In Sub-Saharan Africa, there are good opportunities in many countries to expand national outreach and more thoroughly saturate cities with a current church presence.  In Ghana, there are 27 cities with over 20,000 inhabitants without an LDS presence - most of which are located in the predominantly Christian south.  Within the past few years, the Church has followed a pattern for simultaneously organizing as many as four member groups in newly opened cities such as Sunyani and Tamale, and Techiman.  Implementing this same approach in currently unreached cities such as Achiaman, Agogo, Aflao, Anloga, Berekum, Dunkwa, Ejura, Hohoe, Prestea, Tafo, and Wenchi has potential to accelerate growth.  Nigeria is Africa's most populous country with 175 million people yet only 23% of the population resides in locations where LDS units operate.  Ethiopia is another of the most populous countries in Africa with nearly 100 million people yet LDS outreach occurs in areas populated by only four percent of the population.  Assigning larger numbers of missionaries to these countries has potential to accelerate growth, especially if additional locations are opened to proselytism.  In Tanzania, there are approximately 50 million people yet there are LDS congregations in only three cities.  Cameroon, Malawi, and Tanzania each have a tiny LDS presence that and no mission based within the country notwithstanding no known restrictions on the number of foreign missionary visas and widespread religious freedom.  Assigning larger numbers of full-time missionaries to Sub-Saharan Africa has excellent potential to accelerate growth, especially if missionaries are assigned to previously unreached cities and to locations where there are isolated members and investigators petitioning mission and area leaders for a formal church establishment in their communities.

In Asia, there are good opportunities for opening dozens of additional cities to missionary activity in countries where the Church can obtain larger numbers of foreign missionary visas.  In Cambodia, the Church has not opened any additional cities to missionary activity since 2007 notwithstanding good receptivity nationwide and rapid membership and congregational growth occurring for many years in the 2000s.  Currently only seven cities and towns have branches established whereas there are at least ten cities with 30,000 or more inhabitants without LDS presence.  18 of the 24 Cambodian provinces receive no LDS missionary outreach.  During the first half of 2013, the size of the full-time missionary force in Cambodia increased to 150 yet there did not appear to be any plans to open more locations to missionary work.  In the Philippines, the Church has a sizable presence nationwide with nearly 700,000 nominal members and over one thousand wards and branches yet there remain dozens of medium-sized and large cities and hundreds of small cities and towns without an LDS presence.  Focus on opening FHE groups and member groups in lesser-reached communities has potential to improve member activity rates and accelerate congregational growth.

In Eastern Europe, there remain many countries where LDS missionaries do not serve in all cities with over 100,000 people such as Poland, Romania, Russia, and Ukraine.  With surplus missionary manpower in virtually all areas of the world where additional missionary visas can be secured, the Church can usher in a new era in outreach expansion efforts in countries like Romania and Ukraine.  It is likely that proselytism efforts in previously unreached cities will yield comparatively few convert baptisms but this process will nonetheless be important to fulfilling the divine commission to take the gospel to all the world and establish branches in additional locations once a sufficient number of active members and church leaders can be attained.

In Oceania, larger numbers of full-time missionaries has potential to accelerate growth in several different ways.  In countries with a pervasive LDS presence where the Church numbers among the largest religious groups such as Tonga and Samoa there remain dozens of villages that do not have a ward or branch that meets within the village.  Additional numbers of missionaries assigned to these countries and given the task to establish member groups, branches, or wards in these locations has good potential to accelerate growth and revitalize reactivation work.  Several countries in the region have populations that exhibit strong receptivity to LDS teachings but remain minimally reached by the Church such as Papua New Guinea and the Solomon Islands.  Assigning larger numbers of missionaries and forming additional missions in these countries has good prospects to open provinces that have never receive an LDS witness.  In Vanuatu, the Church has experienced rapid membership and congregational growth in recent years and currently two percent of the national population is nominally LDS.  However there remain many islands with sizable populations that receive no LDS outreach.  Appointing some missionary companionships as traveling missionaries who visit these islands and assess conditions for organizing member groups and permanently assigning missionary companionships has potential to accelerate national outreach expansion and membership and congregational growth.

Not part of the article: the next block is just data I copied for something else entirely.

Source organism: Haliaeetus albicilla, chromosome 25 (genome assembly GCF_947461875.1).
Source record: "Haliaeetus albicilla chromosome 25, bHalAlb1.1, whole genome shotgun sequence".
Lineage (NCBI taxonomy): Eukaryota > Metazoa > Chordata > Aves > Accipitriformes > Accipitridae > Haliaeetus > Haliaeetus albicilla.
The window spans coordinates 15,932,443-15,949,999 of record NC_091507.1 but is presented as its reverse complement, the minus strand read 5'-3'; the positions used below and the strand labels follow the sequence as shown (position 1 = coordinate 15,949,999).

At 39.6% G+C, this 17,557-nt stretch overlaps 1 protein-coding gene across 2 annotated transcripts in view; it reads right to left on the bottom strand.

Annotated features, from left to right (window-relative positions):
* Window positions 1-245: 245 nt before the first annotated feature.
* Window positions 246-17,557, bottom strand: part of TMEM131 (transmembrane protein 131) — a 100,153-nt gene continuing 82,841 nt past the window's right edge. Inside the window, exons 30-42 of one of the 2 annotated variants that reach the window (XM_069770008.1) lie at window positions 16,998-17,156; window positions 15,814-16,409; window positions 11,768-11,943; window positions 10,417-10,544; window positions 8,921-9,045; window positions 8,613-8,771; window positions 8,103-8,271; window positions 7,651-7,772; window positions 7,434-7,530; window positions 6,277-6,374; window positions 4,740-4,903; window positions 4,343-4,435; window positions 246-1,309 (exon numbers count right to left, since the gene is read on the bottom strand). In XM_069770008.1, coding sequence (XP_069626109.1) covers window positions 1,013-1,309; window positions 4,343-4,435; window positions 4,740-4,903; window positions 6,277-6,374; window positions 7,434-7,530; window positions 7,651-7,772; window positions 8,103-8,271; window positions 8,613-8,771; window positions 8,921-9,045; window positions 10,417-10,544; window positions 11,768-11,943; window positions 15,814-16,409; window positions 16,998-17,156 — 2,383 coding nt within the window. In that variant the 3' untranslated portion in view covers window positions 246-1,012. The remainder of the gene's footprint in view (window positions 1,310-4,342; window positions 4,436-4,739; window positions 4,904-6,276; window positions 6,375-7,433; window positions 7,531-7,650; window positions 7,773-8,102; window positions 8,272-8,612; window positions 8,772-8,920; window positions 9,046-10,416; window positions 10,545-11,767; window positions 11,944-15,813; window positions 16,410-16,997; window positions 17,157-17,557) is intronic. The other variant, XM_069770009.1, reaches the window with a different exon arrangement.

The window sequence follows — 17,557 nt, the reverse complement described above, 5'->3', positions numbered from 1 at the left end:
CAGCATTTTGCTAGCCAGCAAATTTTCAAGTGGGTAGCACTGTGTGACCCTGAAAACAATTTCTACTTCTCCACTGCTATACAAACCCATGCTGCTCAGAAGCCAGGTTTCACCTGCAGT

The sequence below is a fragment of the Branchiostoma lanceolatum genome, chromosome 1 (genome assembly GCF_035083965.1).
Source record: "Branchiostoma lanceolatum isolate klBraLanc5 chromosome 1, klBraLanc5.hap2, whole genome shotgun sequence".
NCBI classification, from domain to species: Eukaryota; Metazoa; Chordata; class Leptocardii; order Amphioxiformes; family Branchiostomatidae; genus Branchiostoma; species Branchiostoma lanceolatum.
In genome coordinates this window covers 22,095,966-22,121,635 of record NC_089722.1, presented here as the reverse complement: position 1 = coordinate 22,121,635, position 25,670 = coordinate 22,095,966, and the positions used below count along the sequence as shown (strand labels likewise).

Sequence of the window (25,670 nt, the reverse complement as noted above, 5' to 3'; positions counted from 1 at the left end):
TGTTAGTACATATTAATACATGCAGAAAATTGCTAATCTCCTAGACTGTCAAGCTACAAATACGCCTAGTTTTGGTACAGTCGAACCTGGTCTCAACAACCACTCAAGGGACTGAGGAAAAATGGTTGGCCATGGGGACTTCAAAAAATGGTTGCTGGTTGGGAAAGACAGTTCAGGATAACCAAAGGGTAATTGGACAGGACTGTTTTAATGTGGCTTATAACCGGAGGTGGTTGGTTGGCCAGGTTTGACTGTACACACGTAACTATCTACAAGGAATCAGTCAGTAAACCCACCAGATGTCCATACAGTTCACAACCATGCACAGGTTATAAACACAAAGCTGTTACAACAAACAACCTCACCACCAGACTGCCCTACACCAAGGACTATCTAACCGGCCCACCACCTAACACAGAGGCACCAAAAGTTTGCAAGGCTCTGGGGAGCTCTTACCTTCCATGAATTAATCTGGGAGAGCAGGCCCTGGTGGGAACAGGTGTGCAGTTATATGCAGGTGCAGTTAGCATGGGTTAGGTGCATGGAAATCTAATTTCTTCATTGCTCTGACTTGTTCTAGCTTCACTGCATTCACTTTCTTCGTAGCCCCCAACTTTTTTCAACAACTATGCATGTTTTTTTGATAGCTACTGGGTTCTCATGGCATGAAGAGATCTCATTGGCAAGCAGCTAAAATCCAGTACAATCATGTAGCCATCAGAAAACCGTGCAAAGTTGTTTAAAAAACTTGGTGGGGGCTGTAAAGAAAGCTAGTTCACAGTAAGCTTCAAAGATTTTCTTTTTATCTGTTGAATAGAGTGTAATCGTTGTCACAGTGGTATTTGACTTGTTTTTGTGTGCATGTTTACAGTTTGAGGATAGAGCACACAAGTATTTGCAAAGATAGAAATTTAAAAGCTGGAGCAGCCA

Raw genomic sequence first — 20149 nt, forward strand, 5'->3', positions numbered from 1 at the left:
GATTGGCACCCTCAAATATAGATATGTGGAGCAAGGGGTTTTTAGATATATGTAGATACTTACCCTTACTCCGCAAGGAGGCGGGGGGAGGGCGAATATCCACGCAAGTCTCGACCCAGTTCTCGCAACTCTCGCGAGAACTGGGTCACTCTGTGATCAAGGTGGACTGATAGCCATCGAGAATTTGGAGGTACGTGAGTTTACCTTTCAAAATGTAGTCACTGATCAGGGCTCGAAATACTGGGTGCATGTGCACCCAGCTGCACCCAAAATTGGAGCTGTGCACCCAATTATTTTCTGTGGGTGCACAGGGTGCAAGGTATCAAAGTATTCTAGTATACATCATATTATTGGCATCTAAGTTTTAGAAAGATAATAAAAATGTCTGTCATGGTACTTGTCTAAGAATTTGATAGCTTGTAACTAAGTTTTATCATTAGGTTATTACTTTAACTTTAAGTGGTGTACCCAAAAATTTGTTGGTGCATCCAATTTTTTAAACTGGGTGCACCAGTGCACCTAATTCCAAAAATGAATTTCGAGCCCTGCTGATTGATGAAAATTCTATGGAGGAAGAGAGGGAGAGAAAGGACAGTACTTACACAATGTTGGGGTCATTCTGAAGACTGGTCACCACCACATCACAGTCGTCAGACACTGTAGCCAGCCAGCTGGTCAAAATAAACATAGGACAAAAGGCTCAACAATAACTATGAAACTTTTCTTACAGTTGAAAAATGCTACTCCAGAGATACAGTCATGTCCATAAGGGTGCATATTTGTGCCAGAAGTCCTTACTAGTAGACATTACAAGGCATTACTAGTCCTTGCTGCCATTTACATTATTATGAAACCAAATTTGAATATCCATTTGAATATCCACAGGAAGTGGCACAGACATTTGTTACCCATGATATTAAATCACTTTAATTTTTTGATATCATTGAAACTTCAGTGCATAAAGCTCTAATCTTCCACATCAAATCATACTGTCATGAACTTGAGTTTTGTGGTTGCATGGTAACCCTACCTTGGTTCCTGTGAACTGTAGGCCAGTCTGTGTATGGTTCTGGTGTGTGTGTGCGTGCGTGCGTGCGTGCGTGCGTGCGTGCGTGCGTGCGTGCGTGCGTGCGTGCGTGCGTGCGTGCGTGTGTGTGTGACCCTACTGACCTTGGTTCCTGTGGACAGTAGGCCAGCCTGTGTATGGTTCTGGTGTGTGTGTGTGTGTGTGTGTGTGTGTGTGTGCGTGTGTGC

Visa regulations pose significant challenges for the Church to accelerate growth in many countries through utilizing surplus international missionary manpower.  Rather, the Church in many countries will depend on larger numbers of local members serving full-time missions in order to augment the number of full-time missionaries serving and to open additional areas to proselytism.  Some of the greatest foreign missionary visa problems are in countries that support populations of over 100 million and that have a tiny LDS presence.  In Indonesia, the Church has been restricted to an extremely limited number of foreign missionary visas with no significant increases in this number within the past couple decades.  Larger numbers of Indonesian Latter-day Saint youth serving missions will be required to reverse a trend lasting at least a couple decades in which there has been no noticeable increase in the number of Indonesian members serving full-time missions.  In India, political groups voicing concern regarding foreign Christian missionaries proselytizing Hindus has influenced legislation and severely limits the number of foreign missionary visas secured by the Church.  Consequently the massive increases in the number of missionaries serving worldwide will likely have no noticeable effect on the number of missionaries assigned to serve in India unless larger numbers of Indian members serve missions and are assigned to the Church's two missions headquartered in India.  In Russia, recent visa laws require foreign missionaries to leave the country every 90 days and renew their visas.  This legislation has created significant logistical difficulties as missionaries must leave the country every three months.  The travel costs and the disruption of missionary activity incurred by foreign missionary travel pose serious dilemmas of whether increasing the number of missionaries assigned to Russian missions is worth all of the hassle and expense.